• Third, a carbon tax has been proposed but not yet adopted. Because of concerns that a carbon tax might push commodity prices even higher, a relatively high inflation rate has been considered one of the biggest constraints to introducing a carbon tax. However, in 2010, the NDRC and Ministry of Finance issued a report on the Chinese carbon-tax system framework design, which proposed collecting a carbon tax beginning in 2012. One of the report's authors noted that not only would introducing a carbon tax not cause inflation; in contrast, it might produce a decline in the overall price of commodities (Daily Economic News, 2010). A Ministry of Finance official suggested in a 2013 interview that the carbon tax would focus mainly on coal, crude oil, and natural gas; that it would be introduced during 2016-2017 (China Carbon Emission Trade, 2013); and that the initial tax rate would be set to CNY 10 (USD 1.61) per ton of carbon dioxide and then gradually increased over time (Liu, 2013).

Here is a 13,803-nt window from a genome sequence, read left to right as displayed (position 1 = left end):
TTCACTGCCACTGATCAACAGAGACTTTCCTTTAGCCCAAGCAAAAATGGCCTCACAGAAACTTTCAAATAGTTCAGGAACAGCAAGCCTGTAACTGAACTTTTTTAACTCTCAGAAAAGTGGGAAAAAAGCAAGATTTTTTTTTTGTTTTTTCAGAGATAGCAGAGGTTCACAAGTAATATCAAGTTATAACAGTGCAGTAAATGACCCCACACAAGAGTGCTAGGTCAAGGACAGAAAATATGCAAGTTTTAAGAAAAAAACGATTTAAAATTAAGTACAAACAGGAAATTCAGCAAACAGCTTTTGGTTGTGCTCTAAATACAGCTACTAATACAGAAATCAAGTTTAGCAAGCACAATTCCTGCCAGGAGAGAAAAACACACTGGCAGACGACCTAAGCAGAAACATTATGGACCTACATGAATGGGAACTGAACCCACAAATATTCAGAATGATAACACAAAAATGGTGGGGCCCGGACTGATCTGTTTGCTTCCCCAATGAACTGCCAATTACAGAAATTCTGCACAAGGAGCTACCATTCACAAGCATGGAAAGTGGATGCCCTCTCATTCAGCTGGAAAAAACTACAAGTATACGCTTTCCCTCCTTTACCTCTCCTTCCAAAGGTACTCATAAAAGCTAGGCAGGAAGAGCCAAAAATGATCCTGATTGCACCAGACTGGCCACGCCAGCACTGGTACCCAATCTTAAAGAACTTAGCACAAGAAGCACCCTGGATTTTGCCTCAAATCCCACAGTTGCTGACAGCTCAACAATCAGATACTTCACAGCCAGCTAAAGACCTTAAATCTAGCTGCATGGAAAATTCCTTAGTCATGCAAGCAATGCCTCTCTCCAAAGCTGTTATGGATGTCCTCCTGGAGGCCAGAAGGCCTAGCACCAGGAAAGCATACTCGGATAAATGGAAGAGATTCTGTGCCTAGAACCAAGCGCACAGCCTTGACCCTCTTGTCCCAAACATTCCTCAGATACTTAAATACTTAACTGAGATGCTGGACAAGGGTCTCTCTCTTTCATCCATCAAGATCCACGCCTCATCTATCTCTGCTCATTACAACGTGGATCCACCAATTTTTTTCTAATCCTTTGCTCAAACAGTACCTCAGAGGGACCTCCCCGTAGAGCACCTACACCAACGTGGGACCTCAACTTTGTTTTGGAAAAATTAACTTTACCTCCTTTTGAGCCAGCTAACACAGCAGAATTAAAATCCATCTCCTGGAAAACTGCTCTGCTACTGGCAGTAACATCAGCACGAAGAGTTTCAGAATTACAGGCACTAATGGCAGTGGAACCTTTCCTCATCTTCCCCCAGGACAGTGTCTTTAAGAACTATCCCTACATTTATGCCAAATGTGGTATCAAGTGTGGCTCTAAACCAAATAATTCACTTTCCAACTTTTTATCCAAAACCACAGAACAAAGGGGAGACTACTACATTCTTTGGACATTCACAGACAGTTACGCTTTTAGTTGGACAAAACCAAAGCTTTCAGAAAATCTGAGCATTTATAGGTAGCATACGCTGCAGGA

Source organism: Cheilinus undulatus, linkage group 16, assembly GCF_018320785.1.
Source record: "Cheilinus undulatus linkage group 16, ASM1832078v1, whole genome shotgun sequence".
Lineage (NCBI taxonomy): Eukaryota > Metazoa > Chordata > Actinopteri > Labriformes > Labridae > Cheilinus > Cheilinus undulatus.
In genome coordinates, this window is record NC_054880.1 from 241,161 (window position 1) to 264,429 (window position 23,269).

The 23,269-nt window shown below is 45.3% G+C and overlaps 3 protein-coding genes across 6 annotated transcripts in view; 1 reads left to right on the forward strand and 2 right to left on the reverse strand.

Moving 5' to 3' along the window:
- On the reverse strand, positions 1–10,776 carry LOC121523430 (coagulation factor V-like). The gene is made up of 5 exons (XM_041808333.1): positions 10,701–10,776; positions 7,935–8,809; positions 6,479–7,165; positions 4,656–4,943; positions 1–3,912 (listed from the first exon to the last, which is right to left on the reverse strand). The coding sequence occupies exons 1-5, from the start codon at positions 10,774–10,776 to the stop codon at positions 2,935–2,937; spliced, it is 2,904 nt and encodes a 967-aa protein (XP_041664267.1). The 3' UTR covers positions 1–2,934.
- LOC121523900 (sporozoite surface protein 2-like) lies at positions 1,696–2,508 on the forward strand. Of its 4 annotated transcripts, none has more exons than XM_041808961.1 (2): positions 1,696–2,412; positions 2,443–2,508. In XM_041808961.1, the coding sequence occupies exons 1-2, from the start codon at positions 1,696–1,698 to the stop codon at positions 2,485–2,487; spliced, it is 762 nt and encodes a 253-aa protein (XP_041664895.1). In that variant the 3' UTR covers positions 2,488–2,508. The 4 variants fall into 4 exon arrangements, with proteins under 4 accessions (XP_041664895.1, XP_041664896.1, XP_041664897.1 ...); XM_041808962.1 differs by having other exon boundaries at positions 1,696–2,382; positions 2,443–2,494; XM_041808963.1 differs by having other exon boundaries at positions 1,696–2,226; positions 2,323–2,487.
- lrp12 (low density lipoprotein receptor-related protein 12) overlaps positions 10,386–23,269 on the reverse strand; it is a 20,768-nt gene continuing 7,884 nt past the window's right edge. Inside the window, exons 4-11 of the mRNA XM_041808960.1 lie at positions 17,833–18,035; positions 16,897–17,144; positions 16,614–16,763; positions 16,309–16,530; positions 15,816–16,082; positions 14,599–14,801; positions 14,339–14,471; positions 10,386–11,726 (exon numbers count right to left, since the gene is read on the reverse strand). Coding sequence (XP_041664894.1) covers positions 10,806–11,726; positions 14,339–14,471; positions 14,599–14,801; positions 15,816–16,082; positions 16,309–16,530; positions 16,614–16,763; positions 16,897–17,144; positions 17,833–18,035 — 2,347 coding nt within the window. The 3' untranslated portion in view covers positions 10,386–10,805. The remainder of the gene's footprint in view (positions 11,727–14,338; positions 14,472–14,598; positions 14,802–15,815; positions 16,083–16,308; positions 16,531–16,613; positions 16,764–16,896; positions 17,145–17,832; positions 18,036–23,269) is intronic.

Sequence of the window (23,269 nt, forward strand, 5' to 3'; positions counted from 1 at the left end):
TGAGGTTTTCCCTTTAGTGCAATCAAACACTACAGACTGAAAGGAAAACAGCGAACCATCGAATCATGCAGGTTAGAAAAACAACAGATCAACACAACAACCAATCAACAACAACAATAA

Adoption of Alternatively Fueled Vehicles
China has adopted aggressive targets for producing electric and hybrid vehicles, but it seems unlikely that they will be met on schedule. The 12th five-year plan calls for ownership of 5 million battery EVs (BEVs) and plug-in hybrid EVs (PHEVs) by 2020. However, in the third quarter of 2009, only 970 BEVs and PHEVs were registered nationwide,14 which amounts to less than 0.02 percent of newly registered vehicles during this period (Krieger et al., 2012). Reporting suggests that the pace has not increased significantly since then. Automobile manufacturers produced 6,000 BEVs and PHEVs in 2011 and 12,500 in 2012 (China Automotive Technology and Research Center, Nissan [China] Investment Company, and Dongfeng Automobile Company, 2013). From 2011 to the first half of 2013, 24,000 new-energy vehicles (NEVs, which are defined as BEVs, PHEVs, and fuel-cell cars) were sold (Wang Tingting, 2013).